Cue an episode of “Jerry Springer” or Dr. Phil’s voice asking, “how is that working for you?”.
Family businesses are different. Most owners and employees get to go home and remove themselves from the stress of the day. Family businesses are often intertwined and the lines blur between work and home. The positives of putting family together and running a business can result in dedication and focus to the business that is unmatched by any other... Read More
First things first, I know what ESOP stands for, but don’t ask me about Chapter 8 or 409 (h) details. The point of my message here is to simply put some myths to bed surrounding ESOPS. At the same time, I’d like to shamelessly plug the free webinar we are doing this Wednesday with Kreg Tool (an Iowa ESOP company) and BCC Advisers (and Iowa ESOP consulting firm) We’ll be discussing Kreg’s journey through succession planning and how an ESOP became the right fit for them. Greg Weber of BCC Advisors will also be on hand to talk through the process and benefits of how an ESOP might work for your firm.
You can register here
Myth #1 //ESOPs are expensive Yes, they are. They do c... Read More
Many business owners believe that they want to sell their businesses to a third party when they first start considering their business exits. Owners who want to start planning for a third-party sale sometimes fear that tight-fisted buyers will be the primary enemy in the way of a successful business exit. However, experience shows that it is business owners who are their own worst enemy when pursuing third-party sales, because they succumb to two common Deal Killers. Briefly, a Deal Killer is a negative aspect of the business or its owner that can kill a deal with a third party if it isn’t resolved before the buyer learns about it. There are several Deal Killers, but two common ones are:... Read More
Building a successful business and minimizing risk may seem like opposite strategies, but typically, they go hand in hand. Once a business matures past the early, sometimes chaotic stages of development, business owners often turn toward actions that can protect them from the unexpected. Common examples of risk mitigation include purchasing life insurance on owners’ lives and insuring any assets crucial to business success. These are valid ways to minimize risk, but rarely are they enough to protect owners and their businesses as they approach their business exits. As you consider how to best protect yourself and your business from risks to your business exit, consider three often overloo... Read More
Imagine building your business over several decades, beginning to plan your business exit, then dying unexpectedly before you can implement your plans. Business owners rarely think about how an unexpected death or permanent incapacitation can derail even the most carefully created plans. And it makes sense: If you were always worried about what could go wrong, chances are you’d have never started your business in the first place. But as you approach your business exit, you’ll likely want to take steps that minimize the kinds of outside effects that can cause your planning to fail. One way to do that is to install Business Continuity Instructions. Business Continuity Instructions are a for... Read More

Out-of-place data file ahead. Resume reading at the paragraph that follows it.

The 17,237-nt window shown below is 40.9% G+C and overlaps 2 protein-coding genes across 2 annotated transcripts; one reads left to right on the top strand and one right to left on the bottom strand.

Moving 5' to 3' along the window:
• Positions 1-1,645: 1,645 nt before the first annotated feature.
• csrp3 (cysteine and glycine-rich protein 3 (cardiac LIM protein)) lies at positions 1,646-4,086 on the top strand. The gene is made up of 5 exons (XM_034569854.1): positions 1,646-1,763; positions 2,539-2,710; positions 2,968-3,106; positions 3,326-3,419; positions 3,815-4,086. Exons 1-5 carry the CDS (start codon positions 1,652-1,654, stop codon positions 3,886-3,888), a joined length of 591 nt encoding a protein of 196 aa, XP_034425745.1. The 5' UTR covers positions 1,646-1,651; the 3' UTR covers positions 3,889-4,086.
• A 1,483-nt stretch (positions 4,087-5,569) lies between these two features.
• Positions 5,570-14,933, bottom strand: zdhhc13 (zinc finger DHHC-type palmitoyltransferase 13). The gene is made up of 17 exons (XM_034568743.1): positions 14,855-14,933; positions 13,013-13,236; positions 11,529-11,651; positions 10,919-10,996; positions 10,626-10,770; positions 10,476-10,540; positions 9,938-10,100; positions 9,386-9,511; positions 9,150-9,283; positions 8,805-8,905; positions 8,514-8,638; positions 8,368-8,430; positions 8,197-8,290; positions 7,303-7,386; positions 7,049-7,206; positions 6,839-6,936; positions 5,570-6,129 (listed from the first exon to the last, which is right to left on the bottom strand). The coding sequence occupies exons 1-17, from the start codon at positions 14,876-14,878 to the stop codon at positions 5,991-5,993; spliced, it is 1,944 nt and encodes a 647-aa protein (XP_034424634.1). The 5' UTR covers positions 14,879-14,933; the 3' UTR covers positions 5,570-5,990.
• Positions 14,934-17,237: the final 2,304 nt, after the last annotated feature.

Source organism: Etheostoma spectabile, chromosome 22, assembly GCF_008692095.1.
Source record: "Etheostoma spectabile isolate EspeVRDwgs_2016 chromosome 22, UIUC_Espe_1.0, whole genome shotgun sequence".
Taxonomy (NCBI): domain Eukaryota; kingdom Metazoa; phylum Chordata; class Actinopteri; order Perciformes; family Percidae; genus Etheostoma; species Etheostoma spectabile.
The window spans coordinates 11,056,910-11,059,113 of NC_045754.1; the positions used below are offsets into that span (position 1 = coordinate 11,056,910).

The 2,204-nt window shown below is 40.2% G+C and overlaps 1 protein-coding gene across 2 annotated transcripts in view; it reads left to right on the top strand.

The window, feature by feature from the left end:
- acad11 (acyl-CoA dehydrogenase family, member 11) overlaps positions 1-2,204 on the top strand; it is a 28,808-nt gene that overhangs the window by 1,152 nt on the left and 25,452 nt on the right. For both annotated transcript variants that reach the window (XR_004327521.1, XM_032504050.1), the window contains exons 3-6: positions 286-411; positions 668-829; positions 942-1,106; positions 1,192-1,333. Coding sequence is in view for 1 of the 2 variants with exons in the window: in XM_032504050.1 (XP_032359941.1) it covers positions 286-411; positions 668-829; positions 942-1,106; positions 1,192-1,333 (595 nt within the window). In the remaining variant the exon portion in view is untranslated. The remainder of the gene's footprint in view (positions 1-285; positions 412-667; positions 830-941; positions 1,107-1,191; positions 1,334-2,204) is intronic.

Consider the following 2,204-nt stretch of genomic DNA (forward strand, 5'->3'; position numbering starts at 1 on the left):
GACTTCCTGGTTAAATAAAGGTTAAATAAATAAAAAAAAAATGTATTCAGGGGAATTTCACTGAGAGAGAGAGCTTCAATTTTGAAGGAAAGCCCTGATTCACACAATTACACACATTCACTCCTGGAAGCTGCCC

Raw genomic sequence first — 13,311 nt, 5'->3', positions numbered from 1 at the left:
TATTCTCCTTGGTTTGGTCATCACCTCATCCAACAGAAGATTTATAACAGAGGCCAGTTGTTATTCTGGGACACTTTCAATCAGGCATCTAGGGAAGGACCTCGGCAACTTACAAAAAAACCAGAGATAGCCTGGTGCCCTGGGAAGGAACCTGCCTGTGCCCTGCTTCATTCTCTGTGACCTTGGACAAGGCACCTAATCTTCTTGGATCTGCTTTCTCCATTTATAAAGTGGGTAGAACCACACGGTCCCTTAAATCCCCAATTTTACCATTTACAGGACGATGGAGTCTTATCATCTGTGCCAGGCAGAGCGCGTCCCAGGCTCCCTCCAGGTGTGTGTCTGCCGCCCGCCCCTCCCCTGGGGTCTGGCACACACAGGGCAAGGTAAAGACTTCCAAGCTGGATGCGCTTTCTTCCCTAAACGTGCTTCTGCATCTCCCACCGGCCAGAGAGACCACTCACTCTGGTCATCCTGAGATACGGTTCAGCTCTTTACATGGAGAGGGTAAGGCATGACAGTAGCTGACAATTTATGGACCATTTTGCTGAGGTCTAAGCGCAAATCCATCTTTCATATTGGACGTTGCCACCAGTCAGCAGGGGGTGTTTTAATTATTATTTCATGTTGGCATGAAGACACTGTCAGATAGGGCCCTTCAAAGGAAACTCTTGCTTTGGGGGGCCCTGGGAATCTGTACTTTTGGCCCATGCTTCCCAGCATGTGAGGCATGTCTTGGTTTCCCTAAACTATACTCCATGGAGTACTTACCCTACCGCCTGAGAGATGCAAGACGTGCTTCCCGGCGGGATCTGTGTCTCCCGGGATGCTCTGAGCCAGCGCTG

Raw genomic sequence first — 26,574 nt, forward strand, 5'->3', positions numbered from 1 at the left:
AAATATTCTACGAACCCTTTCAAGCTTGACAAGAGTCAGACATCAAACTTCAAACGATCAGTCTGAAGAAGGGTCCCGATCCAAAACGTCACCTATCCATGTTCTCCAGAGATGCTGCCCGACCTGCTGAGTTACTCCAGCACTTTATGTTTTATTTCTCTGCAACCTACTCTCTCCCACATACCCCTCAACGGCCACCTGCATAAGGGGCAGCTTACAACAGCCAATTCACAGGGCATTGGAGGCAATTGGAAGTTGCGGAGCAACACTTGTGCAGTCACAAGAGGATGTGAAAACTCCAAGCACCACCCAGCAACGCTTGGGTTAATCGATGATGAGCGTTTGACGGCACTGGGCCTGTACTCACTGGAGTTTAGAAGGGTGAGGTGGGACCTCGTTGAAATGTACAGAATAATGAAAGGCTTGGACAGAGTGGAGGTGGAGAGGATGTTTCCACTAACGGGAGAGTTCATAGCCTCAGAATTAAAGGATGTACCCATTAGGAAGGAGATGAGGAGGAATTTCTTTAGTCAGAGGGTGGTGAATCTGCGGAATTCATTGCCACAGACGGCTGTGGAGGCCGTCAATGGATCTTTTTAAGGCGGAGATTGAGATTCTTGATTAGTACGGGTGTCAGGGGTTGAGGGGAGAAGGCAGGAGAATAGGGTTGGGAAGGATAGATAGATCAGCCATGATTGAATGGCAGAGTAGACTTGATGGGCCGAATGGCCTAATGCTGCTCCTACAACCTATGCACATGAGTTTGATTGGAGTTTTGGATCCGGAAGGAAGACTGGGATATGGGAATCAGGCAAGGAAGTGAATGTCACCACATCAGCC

Many business owners take pride in the businesses they’ve built. Some of those owners are so proud and dedicated to their businesses that they’d be happy dying at their desks, doing what they love. They believe that they can wait until they’re ready to begin thinking about what happens when they exit the business, either by choice or otherwise. A few believe that they don’t have to plan for their exits at all. They figure that since they are willing to die in the business, there’s no point in planning for their exits. This might be a flawed mind-set. You may be asking yourself, “If I don’t plan on leaving my business, why would I need Exit Planning?” Many business owners ask us that very... Read More
Across Iowa, we are experiencing a ‘silver tsunami’ of aging baby boomers. One area of our economy we know this will affect is the changing of ownership in family-owned companies. It is well documented that only about 30 percent of family firms make it to Generation 2 (G2) and a tiny 12 percent make it to Generation 3 (G3). These transitions must be planned carefully and proactively to ensure the firm survives. So how do we do that?
Let’s consider a simplified five-step approach to help organize what can be a very challenging process:
1 Communicate Objectives/Goals/Timelines The focus here is on “Communicate”. Existing ownership and the next generation must take the time... Read More